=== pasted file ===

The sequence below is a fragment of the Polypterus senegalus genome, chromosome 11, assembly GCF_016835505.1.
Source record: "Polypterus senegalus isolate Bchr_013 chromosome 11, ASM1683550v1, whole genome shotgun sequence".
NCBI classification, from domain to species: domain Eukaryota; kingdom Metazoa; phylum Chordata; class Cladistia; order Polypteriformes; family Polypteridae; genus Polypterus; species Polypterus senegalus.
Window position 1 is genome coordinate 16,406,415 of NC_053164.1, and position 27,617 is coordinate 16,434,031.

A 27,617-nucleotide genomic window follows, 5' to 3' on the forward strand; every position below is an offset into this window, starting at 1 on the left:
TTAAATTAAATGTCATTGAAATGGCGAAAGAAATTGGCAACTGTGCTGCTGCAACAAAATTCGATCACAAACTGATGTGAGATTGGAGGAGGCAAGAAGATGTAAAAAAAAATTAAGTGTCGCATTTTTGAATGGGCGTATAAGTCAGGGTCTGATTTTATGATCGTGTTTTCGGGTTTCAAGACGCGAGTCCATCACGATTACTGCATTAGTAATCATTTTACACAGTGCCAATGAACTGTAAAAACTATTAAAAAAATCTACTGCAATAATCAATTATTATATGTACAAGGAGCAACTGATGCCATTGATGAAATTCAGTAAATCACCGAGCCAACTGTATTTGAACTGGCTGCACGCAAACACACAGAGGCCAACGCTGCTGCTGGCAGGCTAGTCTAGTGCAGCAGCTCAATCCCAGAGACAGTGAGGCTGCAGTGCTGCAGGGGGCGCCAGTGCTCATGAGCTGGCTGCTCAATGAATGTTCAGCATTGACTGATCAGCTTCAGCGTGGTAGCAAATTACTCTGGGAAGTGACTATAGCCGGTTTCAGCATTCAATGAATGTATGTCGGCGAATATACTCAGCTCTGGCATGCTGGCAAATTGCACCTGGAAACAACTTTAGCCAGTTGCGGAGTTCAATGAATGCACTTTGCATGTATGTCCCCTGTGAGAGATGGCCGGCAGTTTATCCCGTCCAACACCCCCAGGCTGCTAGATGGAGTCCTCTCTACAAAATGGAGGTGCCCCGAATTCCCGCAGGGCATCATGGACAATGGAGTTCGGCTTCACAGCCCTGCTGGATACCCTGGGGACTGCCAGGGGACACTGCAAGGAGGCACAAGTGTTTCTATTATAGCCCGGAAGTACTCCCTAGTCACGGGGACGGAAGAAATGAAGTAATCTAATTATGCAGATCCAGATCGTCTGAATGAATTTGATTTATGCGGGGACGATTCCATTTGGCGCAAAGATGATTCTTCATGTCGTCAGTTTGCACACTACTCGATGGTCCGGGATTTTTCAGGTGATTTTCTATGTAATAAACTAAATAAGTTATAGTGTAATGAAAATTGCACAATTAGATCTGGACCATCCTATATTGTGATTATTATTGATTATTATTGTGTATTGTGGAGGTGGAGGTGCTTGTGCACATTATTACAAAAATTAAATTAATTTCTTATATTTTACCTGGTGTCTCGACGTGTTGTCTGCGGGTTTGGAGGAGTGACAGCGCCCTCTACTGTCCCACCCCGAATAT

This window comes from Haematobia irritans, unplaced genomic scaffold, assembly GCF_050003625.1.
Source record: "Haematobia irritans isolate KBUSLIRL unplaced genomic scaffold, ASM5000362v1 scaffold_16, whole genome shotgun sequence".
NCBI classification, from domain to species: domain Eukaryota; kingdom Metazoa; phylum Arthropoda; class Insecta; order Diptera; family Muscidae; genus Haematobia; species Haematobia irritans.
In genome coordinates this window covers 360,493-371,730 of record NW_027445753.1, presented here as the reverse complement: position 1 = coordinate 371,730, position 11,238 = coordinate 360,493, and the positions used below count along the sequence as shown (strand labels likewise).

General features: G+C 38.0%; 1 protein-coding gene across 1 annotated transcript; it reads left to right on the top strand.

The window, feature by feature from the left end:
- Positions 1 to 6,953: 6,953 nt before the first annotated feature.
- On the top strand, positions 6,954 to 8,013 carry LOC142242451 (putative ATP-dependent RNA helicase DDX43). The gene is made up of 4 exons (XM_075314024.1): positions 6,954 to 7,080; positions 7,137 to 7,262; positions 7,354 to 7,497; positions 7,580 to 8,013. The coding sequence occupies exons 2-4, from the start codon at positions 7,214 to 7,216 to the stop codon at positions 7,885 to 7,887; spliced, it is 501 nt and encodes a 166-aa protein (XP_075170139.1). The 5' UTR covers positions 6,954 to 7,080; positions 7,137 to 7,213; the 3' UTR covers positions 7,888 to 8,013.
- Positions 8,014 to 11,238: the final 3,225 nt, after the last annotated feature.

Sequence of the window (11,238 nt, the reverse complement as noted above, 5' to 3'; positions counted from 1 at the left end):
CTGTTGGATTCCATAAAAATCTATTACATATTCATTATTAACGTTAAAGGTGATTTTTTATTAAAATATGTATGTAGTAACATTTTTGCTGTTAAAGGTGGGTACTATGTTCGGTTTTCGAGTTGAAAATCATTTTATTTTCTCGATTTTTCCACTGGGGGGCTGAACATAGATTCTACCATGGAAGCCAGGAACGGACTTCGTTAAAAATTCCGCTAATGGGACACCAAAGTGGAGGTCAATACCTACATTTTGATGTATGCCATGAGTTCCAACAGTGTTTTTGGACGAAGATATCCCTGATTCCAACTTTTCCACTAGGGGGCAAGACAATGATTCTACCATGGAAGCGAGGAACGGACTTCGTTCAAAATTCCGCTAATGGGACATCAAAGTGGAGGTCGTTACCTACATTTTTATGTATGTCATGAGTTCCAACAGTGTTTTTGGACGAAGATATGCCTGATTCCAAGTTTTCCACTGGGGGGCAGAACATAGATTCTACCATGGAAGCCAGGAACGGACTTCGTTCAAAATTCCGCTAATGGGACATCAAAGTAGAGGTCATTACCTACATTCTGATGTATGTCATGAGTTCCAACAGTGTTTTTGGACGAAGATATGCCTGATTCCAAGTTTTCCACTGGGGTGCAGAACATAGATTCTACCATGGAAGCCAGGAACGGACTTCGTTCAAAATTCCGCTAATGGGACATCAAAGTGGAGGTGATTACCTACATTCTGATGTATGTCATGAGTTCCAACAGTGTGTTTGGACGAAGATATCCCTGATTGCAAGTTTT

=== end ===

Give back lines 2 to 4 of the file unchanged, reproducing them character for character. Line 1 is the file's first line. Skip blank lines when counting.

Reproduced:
Source record: "Polypterus senegalus isolate Bchr_013 chromosome 11, ASM1683550v1, whole genome shotgun sequence".
NCBI classification, from domain to species: domain Eukaryota; kingdom Metazoa; phylum Chordata; class Cladistia; order Polypteriformes; family Polypteridae; genus Polypterus; species Polypterus senegalus.
Window position 1 is genome coordinate 16,406,415 of NC_053164.1, and position 27,617 is coordinate 16,434,031.